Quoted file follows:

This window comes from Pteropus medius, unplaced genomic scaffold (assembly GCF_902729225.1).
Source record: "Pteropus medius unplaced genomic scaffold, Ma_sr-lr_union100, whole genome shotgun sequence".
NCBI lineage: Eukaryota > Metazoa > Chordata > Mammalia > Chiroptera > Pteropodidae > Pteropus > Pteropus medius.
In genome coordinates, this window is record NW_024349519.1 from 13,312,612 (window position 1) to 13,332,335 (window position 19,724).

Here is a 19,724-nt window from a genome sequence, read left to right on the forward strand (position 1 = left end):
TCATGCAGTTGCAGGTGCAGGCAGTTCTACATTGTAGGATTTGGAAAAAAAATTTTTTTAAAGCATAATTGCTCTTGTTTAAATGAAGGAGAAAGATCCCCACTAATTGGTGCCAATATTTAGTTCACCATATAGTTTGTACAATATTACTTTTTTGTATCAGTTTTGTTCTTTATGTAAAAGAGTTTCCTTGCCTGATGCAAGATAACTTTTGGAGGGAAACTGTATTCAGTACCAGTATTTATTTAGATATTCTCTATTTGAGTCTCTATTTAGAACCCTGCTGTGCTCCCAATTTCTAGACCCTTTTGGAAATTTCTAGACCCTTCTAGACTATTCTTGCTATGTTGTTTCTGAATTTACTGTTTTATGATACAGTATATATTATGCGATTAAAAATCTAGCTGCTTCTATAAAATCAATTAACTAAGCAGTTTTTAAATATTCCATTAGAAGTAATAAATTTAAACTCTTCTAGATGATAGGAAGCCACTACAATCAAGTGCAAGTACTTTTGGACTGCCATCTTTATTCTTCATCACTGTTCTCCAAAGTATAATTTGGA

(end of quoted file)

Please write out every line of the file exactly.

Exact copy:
This window comes from Pteropus medius, unplaced genomic scaffold (assembly GCF_902729225.1).
Source record: "Pteropus medius unplaced genomic scaffold, Ma_sr-lr_union100, whole genome shotgun sequence".
NCBI lineage: Eukaryota > Metazoa > Chordata > Mammalia > Chiroptera > Pteropodidae > Pteropus > Pteropus medius.
In genome coordinates, this window is record NW_024349519.1 from 13,312,612 (window position 1) to 13,332,335 (window position 19,724).

Here is a 19,724-nt window from a genome sequence, read left to right on the forward strand (position 1 = left end):
TCATGCAGTTGCAGGTGCAGGCAGTTCTACATTGTAGGATTTGGAAAAAAAATTTTTTTAAAGCATAATTGCTCTTGTTTAAATGAAGGAGAAAGATCCCCACTAATTGGTGCCAATATTTAGTTCACCATATAGTTTGTACAATATTACTTTTTTGTATCAGTTTTGTTCTTTATGTAAAAGAGTTTCCTTGCCTGATGCAAGATAACTTTTGGAGGGAAACTGTATTCAGTACCAGTATTTATTTAGATATTCTCTATTTGAGTCTCTATTTAGAACCCTGCTGTGCTCCCAATTTCTAGACCCTTTTGGAAATTTCTAGACCCTTCTAGACTATTCTTGCTATGTTGTTTCTGAATTTACTGTTTTATGATACAGTATATATTATGCGATTAAAAATCTAGCTGCTTCTATAAAATCAATTAACTAAGCAGTTTTTAAATATTCCATTAGAAGTAATAAATTTAAACTCTTCTAGATGATAGGAAGCCACTACAATCAAGTGCAAGTACTTTTGGACTGCCATCTTTATTCTTCATCACTGTTCTCCAAAGTATAATTTGGA